Within the scope of this work, solution-mediated phase transformations in systems with and without additives have been carried out, the ultrasonic measuring technique having proven to be suitable for monitoring phase transformations of organic as well as inorganic substances. However, it has been demonstrated that a reliable prediction of induction times for phase transformations might not be possible, even with so-called “pure solutions” and limited to one substance, due to inevitably present by-products. A prediction of induction times according to the rule of thumb that nucleation of the stable phase only starts spontaneously if the solubility curve of the metastable phase is situated outside the metastable zone of the stable phase did also not lead to satisfactory results for all substances. Furthermore, although the extension and therewith the control of induction times by the use of additives has been successively demonstrated, it has also been shown, possibly due to the interaction with inevitably present by-products, that the effect of additives often might be too complex to be predicted.
Based on the development of the nondiagonal phase field model in Section 2.2.4 , two-dimensional simulations of solidification of a pure substance with elimination of all the abnormal interface effects have been performed. We point out that the quantitative modeling of dendritic solidification is considered to be a “gold standard” for the qualifica- tion of modeling descriptions due to the advanced understanding of this microstructure and the availability of high precision Green’s function descriptions. Therefore, such Green’s function calculations have been performed to benchmark the non-diagonal phase field simulations in the symmetric and one-sided limits. As detailed in [ 98 ], the non-diagonal phase field simulations reproduce the Green’s function results in a satisfactory manner with less than 5% deviation. For two-sided cases, the phase field simulations get closer to the analytical theory when the undercooling decreases. Besides, the robustness of the phase field results are supported by two other sets of simulations when (i) the kinetic cross-coupling vanishes, and (ii) the surface diffusion remains. The deviation approaches 20% when the kinetic cross-coupling vanishes, while it reaches 10% when the surface diffusion remains. We refer to [ 98 ] for further details of the comparison. The comparison emphasizes the necessity of the necessity of using the non-diagonal phase field model with elimination of surface diffusion. Therefore, the non-diagonal phase field model provides a quantitative basis to reproduce the microstructure evolution process during bainitic transformation with full consideration of the diffusion difference between the austenite and ferrite phases. We note that in contrast to solidification situations, where often the diffusional transport in one phase can be neglected or the transport can assumed to be the same (symmetrical model for thermal dendrites), solid state transformations are often in between these limiting cases. Before, quantitative phase field descriptions with controlled thin interface asymptotics have not been available, and the present extension towards a non-diagonal model allows to capture the unequal diffusional transport during bainitic press hardening processes quantitatively.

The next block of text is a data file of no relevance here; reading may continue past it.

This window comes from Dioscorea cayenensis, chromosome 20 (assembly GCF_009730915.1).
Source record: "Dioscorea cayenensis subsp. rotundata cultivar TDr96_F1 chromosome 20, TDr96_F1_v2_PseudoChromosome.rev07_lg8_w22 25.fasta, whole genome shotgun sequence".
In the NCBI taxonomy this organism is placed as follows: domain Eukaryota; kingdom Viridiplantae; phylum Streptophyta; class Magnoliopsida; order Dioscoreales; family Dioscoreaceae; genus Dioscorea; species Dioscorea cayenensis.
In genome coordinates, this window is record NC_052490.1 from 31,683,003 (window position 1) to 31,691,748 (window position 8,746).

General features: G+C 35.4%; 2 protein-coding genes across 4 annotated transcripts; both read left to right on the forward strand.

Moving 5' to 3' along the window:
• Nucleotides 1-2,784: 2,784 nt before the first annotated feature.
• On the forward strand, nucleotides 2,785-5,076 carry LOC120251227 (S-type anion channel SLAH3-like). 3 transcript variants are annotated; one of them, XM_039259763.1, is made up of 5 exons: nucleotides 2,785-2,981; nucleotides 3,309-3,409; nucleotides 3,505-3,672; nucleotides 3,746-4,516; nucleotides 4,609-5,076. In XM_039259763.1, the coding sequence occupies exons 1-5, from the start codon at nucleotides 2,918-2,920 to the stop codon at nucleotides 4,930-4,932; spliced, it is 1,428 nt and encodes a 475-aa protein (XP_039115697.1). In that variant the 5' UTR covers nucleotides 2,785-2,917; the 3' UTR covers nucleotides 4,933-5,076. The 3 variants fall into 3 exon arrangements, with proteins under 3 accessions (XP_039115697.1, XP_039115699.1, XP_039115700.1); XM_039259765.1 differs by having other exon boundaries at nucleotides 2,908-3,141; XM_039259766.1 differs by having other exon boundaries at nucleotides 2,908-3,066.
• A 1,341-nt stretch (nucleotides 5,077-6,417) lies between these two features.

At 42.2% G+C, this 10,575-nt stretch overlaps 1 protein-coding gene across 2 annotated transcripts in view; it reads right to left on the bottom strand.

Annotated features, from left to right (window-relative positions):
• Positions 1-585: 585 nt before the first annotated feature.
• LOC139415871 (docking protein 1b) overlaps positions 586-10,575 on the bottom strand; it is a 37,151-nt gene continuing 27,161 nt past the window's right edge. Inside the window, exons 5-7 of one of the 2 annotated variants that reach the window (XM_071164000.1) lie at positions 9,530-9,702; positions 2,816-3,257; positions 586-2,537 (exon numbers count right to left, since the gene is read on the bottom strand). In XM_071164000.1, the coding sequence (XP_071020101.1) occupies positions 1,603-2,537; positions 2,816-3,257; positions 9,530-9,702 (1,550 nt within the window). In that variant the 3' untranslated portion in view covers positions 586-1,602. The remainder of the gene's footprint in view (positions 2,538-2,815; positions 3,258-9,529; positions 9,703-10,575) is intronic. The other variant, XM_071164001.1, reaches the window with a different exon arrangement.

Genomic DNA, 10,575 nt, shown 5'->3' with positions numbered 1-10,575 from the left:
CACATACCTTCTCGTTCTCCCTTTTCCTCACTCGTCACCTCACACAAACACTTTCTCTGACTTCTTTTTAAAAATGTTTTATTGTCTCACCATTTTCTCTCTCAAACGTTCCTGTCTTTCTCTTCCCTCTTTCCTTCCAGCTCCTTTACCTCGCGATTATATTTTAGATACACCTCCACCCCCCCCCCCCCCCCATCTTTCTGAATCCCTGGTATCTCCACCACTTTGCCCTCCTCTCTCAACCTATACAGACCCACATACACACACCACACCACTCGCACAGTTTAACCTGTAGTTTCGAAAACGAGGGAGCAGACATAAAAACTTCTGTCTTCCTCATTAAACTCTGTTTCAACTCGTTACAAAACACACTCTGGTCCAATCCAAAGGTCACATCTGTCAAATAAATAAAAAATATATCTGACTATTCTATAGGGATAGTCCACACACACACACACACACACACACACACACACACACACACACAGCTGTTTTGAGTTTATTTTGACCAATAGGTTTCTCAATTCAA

phase. Comparing Figure 6(f) with Figure 5(c), which both show the evolution of the martensitic phase for time step t = 120, reveals the martensitic plate growing slightly faster in purely elastic material. The plastic zone seems to constrain the martensitic transformation. This result is reasonable since the slip additionally dissipates elastic energy which is not available for the phase transition. Energetic considerations for this model are carried out in detail in Schmitt et al. (2013a,b).
especially fruitful in connection with institutional change approaches. But they also demonstrate important differences between actual transformations in Eastern Europe and systemic changes that took place in other regions and in other times. The changes in Eastern Europe and the FSU are more far-reaching than, let’s say, in southern Europe in the 70s. Every transformation is comparable with others, but each of them also shows its specific features. In the case of the FSU, simultaneous changes in the political, economic, social and cultural regulation are going on. This observation is the reason for stressing the importance of path dependencies – and their description – in the case of the FSU, which can and must be described in the context of institutional change approaches.